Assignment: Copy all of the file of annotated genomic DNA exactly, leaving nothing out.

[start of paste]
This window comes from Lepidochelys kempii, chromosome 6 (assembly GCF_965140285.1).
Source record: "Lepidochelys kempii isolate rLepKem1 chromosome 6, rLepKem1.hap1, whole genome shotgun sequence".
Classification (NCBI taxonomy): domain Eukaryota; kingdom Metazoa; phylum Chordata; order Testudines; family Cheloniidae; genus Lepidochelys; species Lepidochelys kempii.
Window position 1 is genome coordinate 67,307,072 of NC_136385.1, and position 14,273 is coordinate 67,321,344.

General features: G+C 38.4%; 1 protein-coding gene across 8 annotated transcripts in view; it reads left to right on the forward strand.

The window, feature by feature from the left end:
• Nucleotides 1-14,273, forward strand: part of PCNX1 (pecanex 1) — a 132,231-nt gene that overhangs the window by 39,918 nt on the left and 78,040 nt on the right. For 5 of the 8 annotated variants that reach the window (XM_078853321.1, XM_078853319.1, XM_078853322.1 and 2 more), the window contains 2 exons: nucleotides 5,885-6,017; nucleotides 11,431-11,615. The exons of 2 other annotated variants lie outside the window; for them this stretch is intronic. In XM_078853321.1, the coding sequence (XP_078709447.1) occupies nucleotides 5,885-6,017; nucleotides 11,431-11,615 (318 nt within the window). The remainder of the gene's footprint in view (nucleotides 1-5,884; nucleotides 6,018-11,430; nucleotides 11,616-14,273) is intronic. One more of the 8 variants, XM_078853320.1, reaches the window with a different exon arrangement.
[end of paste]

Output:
This window comes from Lepidochelys kempii, chromosome 6 (assembly GCF_965140285.1).
Source record: "Lepidochelys kempii isolate rLepKem1 chromosome 6, rLepKem1.hap1, whole genome shotgun sequence".
Classification (NCBI taxonomy): domain Eukaryota; kingdom Metazoa; phylum Chordata; order Testudines; family Cheloniidae; genus Lepidochelys; species Lepidochelys kempii.
Window position 1 is genome coordinate 67,307,072 of NC_136385.1, and position 14,273 is coordinate 67,321,344.

General features: G+C 38.4%; 1 protein-coding gene across 8 annotated transcripts in view; it reads left to right on the forward strand.

The window, feature by feature from the left end:
• Nucleotides 1-14,273, forward strand: part of PCNX1 (pecanex 1) — a 132,231-nt gene that overhangs the window by 39,918 nt on the left and 78,040 nt on the right. For 5 of the 8 annotated variants that reach the window (XM_078853321.1, XM_078853319.1, XM_078853322.1 and 2 more), the window contains 2 exons: nucleotides 5,885-6,017; nucleotides 11,431-11,615. The exons of 2 other annotated variants lie outside the window; for them this stretch is intronic. In XM_078853321.1, the coding sequence (XP_078709447.1) occupies nucleotides 5,885-6,017; nucleotides 11,431-11,615 (318 nt within the window). The remainder of the gene's footprint in view (nucleotides 1-5,884; nucleotides 6,018-11,430; nucleotides 11,616-14,273) is intronic. One more of the 8 variants, XM_078853320.1, reaches the window with a different exon arrangement.